Goodreads helps you keep track of books you want to read.
Start by marking “Military Strategy: A General Theory of Power Control” as Want to Read:
Military Strategy: A General Theory of Power Control
Enlarge cover
Rate this book
Clear rating
Open Preview

Military Strategy: A General Theory of Power Control

4.04  ·  Rating details ·  80 ratings  ·  10 reviews
In Military StrategyRear Admiral J.C. Wylie invented the intellectual framework and terminology with which to understand strategy as a means of control. He synthesized the four existing specific theories of strategy into one general theory that is as valid today as when it was first created. Wylie has written a penetrating new postscript especially for this "Classics of ...more
Hardcover, 388 pages
Published November 17th 1989 by US Naval Institute Press
More Details... Edit Details

Friend Reviews

To see what your friends thought of this book, please sign up.

Reader Q&A

To ask other readers questions about Military Strategy, please sign up.

Be the first to ask a question about Military Strategy

Community Reviews

Showing 1-30
Average rating 4.04  · 
Rating details
 ·  80 ratings  ·  10 reviews

More filters
Sort order
Start your review of Military Strategy: A General Theory of Power Control
Ian Fleischmann
Aug 02, 2014 rated it really liked it
Shelves: military-thought
Interesting quick read. He talks about initiative indirectly in pages 88-94 including using Grant as an example. Wylie is specifically talking about control through the imposition of a "pattern of war" in which one has the advantage. If the conservator (attackee) is able to neutralize the initial control of the attacker, they enter a state of fluid equilibrium in which all other advantages of either side are cumulatively negligible until one side or the other resumes or alters the "pattern of ...more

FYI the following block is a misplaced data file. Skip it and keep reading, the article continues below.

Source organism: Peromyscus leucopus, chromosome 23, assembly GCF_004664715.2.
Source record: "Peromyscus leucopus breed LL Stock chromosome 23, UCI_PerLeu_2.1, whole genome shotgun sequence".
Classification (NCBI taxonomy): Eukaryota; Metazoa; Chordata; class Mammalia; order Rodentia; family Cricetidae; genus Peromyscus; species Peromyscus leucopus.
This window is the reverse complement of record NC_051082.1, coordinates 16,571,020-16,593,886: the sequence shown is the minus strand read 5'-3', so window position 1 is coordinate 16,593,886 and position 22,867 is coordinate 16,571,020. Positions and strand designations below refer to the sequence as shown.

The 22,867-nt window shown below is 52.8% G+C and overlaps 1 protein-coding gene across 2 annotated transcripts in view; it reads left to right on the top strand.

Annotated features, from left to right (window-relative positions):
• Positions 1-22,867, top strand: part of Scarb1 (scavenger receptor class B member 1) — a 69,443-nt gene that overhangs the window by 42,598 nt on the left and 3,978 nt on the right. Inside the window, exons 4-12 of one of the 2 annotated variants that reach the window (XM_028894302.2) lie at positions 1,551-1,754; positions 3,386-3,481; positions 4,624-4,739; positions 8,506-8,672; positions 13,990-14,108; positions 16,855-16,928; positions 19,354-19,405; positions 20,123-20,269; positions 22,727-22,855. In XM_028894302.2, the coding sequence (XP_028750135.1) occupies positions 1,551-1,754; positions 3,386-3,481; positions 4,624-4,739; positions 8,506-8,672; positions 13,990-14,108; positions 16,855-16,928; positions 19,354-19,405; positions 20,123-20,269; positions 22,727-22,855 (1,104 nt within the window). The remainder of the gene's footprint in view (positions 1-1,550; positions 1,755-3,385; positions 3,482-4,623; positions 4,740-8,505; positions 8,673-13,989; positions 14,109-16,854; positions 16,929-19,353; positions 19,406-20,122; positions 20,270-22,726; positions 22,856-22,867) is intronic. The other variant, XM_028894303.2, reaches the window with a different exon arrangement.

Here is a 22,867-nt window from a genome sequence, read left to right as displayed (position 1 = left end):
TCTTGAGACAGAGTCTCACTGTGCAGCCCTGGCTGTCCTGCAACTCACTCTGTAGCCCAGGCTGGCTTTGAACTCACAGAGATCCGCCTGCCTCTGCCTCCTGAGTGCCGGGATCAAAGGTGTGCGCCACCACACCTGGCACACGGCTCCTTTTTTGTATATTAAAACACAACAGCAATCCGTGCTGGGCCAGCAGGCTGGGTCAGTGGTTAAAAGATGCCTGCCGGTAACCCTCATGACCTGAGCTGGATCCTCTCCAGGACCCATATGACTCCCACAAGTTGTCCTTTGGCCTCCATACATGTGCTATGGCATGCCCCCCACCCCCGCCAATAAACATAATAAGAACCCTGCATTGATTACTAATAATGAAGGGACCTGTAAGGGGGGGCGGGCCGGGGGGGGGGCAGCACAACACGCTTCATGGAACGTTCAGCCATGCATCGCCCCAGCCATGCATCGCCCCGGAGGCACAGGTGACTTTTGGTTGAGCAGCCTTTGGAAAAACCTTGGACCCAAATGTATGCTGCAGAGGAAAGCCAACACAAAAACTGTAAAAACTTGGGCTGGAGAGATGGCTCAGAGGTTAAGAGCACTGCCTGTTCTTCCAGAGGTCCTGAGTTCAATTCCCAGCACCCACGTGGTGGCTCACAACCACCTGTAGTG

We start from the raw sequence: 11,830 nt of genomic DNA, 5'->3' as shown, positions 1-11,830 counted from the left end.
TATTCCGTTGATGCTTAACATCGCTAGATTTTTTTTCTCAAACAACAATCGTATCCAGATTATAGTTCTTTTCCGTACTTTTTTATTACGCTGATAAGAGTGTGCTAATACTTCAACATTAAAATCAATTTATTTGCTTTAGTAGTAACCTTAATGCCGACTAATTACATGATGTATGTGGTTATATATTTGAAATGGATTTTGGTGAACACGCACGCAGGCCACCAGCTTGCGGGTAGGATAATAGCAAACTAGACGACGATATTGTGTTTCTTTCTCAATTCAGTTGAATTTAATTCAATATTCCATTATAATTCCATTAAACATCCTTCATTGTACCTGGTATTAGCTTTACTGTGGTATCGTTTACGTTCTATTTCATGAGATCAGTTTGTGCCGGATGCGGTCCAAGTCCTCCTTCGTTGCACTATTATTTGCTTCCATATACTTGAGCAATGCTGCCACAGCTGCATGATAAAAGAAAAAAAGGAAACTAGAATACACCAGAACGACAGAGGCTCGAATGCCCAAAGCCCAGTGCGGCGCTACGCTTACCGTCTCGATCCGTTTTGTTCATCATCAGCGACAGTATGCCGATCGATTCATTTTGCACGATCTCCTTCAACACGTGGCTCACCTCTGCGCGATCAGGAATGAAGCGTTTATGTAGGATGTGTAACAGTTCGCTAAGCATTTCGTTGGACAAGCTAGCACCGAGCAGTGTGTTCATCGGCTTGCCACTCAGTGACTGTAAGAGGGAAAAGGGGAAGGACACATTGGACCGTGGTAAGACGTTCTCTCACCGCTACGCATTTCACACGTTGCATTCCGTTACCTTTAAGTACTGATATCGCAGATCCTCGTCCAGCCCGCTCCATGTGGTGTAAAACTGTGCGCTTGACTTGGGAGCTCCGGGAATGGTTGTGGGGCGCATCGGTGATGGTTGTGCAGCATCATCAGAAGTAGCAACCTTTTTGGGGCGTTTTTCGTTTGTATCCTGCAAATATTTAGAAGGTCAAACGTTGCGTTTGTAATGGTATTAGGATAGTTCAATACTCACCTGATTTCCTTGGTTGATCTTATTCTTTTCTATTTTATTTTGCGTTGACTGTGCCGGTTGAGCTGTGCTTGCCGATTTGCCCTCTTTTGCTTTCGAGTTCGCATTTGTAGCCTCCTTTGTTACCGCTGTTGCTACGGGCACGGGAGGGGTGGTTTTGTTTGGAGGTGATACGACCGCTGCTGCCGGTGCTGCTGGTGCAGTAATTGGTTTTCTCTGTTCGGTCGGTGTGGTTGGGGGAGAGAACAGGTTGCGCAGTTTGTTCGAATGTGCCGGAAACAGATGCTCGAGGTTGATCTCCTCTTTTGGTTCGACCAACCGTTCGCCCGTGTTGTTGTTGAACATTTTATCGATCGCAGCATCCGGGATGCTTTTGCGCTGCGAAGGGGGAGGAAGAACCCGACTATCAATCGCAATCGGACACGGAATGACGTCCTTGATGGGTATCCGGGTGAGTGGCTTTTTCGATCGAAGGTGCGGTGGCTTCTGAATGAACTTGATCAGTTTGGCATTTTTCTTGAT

Nate Huston
Sep 03, 2012 rated it liked it
A welcome respite from many of the traditional "legends" of military theory. That said, the reader pays for the simplicity in the depth of the theory.

Wylie posits that four broad strategic theories exist: continental (ground), naval/maritime, air and Mao (revolutionary). He says each is lacking due to the fact that they only apply in their narrow field. He sought to identify a more general theory of strategy that would apply across the gamut of warfare.

His ultimate conclusion was that military
Dec 22, 2013 rated it liked it  ·  review of another edition
Admiral Wylie writes about his theory of control...I think it is a little dated as his is clearly influenced by the events ongoing at the time of publication (1967), specifically Vietnam, and the ongoing cold-war. He does do a good job of breaking out control to maritime, air, land and the people (Mao type control)
It is a short read, about 110 pages. I recommend it for anyone interested in military strategy.
Robert James
May 31, 2019 rated it really liked it
There are many points in this book, but the main one is: there is a lack of intellectual tenacity/dedication when it comes to strategy. Throughout the work, the author asserts several ways to combat this issue and even presents some of his own solutions.

Wylie provides perspectives that may be useful to the professional military person, such as that of the solider and the continental theory. As a sailor, it was helpful to hear these views (albeit from someone in the Navy). I only wish the author
Jun 10, 2013 rated it liked it
Wildly overrated, in my opinion. Most often cited "insight" is the duality between cumulative and sequential strategies, which isn't really a terribly novel way to look at the issue (ask Delbruck). Pithy in places and fair-minded, Wiley ultimately fails to accomplish the impossible task he sets himself: to come up with a "general theory of warfare" or strategy, a sort of positive doctrine for success in war. A fair survey, though.